Glacier Tours | Guide to Iceland

Glacier Tours
Glacier tours take you hiking, sightseeing and exploring Iceland's staggering ice caps, providing an adventure of discovery unlike no other. Stand atop Iceland’s most stunning natural features, such as Vatnajokull glacier, Europe's largest glacier, and South Iceland's Sólheimajökull glacier.

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Frequently asked questions

Can I hike a glacier by myself or do I need to go on a tour?

You can not hike up a glacier by yourself; proper equipment is needed as well as a guide that knows the routes that are safe to walk.

Can I see glaciers year round in Iceland?

Yes, the term glacier is used to describe a mountain where the ice and snow never melts—if the ice melted away during a specific season, it wouldn’t be considered a glacier.

What is the difference between glacier tours onto Svinafellsjokull glacier and onto Solheimajokull glacier?

Sólheimajökull is closer to Reykjavík and a glacier hike can be done there on a day tour. Svínafellsjökull is an outlet of Vatnajökull, Europe's largest glacier, and because it is much farther away, a glacier hike there cannot be done on a day tour from the capital. Glacier hiking excursions on Svínafellsjökull normally depart from Skaftafell nature reserve.

What is Skaftafell nature reserve?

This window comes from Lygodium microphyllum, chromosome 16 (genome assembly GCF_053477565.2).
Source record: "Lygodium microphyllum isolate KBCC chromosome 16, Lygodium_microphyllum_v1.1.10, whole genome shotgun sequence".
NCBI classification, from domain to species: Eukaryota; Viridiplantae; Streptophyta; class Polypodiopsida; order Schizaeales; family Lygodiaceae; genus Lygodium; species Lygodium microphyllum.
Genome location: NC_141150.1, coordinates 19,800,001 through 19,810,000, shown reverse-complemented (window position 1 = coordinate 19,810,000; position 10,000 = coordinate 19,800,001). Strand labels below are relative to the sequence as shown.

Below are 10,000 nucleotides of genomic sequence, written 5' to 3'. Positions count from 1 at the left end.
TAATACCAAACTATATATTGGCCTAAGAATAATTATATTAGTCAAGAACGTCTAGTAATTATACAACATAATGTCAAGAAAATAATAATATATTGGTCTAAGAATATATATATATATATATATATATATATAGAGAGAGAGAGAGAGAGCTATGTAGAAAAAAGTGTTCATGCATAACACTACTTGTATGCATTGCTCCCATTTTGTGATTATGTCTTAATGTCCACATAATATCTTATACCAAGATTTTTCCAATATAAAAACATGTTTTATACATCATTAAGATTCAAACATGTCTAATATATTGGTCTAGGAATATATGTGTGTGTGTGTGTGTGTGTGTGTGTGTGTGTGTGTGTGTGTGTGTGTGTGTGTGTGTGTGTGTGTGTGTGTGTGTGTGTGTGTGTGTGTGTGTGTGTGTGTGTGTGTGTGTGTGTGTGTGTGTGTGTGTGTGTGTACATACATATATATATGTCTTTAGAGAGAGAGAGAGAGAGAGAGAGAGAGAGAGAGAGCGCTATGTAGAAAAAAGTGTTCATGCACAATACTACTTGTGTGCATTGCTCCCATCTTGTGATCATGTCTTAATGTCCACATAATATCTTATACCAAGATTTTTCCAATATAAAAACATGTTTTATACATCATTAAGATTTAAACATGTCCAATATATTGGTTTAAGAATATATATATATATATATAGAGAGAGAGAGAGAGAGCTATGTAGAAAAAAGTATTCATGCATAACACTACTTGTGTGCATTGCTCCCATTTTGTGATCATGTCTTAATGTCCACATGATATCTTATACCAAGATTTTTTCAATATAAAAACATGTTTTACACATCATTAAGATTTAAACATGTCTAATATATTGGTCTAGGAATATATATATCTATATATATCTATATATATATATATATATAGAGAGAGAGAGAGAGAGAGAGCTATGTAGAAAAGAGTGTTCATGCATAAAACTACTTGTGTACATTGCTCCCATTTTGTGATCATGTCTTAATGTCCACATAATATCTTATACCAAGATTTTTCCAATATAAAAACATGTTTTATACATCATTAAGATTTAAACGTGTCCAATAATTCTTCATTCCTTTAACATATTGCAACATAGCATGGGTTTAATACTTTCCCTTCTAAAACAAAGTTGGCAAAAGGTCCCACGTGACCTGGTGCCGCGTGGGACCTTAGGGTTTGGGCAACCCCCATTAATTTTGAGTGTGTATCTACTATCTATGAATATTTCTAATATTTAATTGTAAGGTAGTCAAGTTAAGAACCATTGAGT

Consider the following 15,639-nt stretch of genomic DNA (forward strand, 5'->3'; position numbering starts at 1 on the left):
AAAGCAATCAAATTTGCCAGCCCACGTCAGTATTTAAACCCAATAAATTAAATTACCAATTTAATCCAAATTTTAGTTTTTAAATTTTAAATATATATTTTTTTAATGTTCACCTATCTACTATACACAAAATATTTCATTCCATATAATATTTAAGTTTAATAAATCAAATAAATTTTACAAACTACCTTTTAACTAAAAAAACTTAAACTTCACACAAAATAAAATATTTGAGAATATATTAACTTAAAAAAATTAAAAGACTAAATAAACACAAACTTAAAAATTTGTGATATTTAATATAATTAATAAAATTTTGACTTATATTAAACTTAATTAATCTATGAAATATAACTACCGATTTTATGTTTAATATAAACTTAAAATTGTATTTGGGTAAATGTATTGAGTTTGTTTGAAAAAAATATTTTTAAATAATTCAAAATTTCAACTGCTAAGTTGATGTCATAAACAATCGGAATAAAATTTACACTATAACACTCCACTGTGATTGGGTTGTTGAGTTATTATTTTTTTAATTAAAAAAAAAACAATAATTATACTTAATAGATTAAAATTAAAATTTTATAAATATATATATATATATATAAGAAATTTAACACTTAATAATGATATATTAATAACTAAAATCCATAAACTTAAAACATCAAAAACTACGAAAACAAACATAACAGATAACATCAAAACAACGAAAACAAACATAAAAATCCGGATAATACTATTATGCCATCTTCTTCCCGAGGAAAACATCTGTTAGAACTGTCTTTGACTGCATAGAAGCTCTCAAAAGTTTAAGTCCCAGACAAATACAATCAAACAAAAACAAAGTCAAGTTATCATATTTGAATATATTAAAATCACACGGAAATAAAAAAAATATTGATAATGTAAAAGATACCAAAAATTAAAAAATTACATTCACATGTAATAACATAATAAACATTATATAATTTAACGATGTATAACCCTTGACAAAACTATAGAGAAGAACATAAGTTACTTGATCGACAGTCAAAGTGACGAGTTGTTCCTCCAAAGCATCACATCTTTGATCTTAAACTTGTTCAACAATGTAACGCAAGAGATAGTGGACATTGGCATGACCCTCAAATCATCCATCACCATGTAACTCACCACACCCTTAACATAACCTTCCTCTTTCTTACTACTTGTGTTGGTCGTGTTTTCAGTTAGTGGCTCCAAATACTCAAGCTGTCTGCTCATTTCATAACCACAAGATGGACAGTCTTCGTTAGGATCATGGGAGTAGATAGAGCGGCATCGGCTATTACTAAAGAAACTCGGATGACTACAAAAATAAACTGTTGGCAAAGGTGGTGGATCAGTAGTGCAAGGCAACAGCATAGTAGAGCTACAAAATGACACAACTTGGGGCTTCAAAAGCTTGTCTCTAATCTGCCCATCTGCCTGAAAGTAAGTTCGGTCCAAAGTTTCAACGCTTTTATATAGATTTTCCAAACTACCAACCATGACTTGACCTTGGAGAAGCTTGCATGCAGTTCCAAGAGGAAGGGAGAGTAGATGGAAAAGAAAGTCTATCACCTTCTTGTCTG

Nestled between jet black sand expanses and creeping glacier tongues, Skaftafell is a sub-Arctic oasis famed for its rich flora and contrasting landscapes. The area is lined with hiking trails that take you to numerous beautiful natural features such as the waterfalls Svartifoss and Hundafoss. Multiple glacier hiking tours depart from Skaftafell year round, but the area is also the perfect base camp for mountaineers seeking to climb Iceland’s highest peak, Hvannadalshnúkur.

What is there to see on top of a glacier?

A glacier provides for ever-changing sceneries of ice formations, cracks and crevasses. The white snow is often streaked with black volcanic ash, but the views of the surrounding landscapes depend on the glacier. For example, Svínafellsjökull glacier is part of the highest mountain range in Iceland, and if you ascend the ice-cap on a clear day, you might see the magnificent Hvannadalshnúkur, the country's highest peak.